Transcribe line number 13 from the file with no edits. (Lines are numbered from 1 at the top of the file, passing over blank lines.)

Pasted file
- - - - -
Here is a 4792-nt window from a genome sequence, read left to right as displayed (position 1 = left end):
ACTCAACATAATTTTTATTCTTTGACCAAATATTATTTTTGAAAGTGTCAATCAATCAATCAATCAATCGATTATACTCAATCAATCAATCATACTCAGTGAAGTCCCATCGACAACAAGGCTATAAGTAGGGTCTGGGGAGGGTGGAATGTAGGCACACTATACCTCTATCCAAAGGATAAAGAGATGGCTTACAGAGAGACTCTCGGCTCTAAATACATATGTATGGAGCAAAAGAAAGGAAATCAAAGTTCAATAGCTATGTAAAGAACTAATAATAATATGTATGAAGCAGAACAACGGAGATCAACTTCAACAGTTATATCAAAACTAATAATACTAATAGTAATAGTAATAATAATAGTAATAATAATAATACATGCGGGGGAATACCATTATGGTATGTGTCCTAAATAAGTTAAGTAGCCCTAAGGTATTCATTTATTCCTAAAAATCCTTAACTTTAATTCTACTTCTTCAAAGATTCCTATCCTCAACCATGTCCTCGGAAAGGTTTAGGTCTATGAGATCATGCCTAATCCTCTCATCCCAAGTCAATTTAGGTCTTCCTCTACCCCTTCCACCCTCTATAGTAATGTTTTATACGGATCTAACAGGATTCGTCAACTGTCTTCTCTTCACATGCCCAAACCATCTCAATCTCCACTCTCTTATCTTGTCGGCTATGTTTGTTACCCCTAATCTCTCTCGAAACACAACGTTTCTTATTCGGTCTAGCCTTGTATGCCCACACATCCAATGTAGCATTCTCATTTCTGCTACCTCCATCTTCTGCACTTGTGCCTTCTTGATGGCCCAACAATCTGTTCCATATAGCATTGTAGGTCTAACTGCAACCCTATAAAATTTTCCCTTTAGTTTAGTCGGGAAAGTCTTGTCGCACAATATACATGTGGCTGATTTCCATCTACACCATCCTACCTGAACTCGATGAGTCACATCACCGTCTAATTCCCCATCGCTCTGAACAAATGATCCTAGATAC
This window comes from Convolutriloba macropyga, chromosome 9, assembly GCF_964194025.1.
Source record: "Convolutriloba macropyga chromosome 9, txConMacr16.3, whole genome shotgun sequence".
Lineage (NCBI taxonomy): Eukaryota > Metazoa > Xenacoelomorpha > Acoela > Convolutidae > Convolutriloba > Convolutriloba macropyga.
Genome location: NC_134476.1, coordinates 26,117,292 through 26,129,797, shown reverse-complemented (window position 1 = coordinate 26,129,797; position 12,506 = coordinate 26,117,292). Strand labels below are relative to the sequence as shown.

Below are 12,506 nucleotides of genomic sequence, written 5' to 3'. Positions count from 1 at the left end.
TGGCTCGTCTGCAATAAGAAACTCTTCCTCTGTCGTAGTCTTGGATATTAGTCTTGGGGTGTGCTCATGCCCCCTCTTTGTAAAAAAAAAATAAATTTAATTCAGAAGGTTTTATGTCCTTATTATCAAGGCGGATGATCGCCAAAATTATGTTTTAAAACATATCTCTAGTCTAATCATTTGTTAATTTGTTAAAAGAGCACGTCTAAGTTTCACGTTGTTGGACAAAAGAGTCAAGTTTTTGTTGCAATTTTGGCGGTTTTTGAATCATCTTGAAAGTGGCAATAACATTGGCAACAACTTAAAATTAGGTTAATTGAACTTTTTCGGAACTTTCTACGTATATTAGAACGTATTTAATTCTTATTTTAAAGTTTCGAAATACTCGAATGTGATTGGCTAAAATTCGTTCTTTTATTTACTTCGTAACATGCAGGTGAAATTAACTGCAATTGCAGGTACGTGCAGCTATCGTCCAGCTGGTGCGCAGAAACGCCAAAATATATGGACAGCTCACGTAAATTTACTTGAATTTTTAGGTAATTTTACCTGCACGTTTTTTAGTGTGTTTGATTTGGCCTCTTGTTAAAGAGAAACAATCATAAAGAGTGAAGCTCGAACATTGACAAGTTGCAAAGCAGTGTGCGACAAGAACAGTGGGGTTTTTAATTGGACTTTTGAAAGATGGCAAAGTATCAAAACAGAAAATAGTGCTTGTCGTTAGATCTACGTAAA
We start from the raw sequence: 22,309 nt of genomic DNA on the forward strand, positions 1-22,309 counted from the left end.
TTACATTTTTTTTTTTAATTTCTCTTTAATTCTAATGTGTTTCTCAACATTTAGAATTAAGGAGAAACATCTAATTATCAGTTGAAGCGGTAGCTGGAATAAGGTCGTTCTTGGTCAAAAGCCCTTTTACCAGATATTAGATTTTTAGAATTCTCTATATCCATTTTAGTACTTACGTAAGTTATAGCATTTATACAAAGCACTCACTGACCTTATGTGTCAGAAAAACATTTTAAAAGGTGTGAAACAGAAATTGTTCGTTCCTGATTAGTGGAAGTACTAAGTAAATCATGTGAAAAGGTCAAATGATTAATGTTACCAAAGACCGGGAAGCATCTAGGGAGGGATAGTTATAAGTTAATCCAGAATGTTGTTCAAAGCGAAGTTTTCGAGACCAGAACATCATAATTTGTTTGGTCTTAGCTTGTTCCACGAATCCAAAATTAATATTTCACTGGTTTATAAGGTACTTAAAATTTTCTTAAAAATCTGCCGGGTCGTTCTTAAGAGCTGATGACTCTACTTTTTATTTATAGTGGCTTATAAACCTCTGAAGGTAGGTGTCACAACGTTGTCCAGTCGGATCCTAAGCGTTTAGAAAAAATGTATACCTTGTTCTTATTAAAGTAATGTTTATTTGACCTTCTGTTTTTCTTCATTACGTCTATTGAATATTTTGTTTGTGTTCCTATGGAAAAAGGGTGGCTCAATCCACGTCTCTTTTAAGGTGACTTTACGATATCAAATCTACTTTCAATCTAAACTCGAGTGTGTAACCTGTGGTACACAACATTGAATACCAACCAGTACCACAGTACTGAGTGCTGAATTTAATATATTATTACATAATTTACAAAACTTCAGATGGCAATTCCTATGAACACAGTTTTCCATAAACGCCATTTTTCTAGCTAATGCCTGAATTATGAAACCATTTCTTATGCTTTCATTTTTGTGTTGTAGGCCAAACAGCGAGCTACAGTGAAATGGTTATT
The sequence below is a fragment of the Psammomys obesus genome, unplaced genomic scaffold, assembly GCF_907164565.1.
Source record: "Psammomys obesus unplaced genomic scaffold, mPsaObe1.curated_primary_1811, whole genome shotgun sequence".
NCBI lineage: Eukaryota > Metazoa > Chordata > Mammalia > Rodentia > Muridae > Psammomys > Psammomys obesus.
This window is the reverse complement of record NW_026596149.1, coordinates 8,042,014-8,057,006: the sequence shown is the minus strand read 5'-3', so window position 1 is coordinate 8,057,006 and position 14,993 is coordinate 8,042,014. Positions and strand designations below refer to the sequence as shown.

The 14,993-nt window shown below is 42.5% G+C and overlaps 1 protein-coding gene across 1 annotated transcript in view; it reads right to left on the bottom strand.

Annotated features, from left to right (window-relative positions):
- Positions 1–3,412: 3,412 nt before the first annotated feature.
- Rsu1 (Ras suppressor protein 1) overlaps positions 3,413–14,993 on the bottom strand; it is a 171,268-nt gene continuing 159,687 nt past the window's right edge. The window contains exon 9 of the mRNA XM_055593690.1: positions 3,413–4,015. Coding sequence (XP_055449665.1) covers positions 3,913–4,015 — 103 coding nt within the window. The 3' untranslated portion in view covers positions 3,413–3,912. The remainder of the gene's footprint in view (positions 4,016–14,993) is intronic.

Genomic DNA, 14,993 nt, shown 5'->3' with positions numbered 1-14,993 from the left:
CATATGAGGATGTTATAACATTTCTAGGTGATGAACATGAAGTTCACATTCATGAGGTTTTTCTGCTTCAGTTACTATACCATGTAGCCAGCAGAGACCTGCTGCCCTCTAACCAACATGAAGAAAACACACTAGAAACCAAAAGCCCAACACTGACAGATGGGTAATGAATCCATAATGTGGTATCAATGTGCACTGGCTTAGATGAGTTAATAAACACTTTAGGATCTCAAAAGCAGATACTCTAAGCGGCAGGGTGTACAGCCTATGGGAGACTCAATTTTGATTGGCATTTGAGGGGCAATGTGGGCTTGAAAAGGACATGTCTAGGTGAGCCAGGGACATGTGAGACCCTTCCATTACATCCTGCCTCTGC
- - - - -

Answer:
NCBI lineage: Eukaryota > Metazoa > Chordata > Mammalia > Rodentia > Muridae > Psammomys > Psammomys obesus.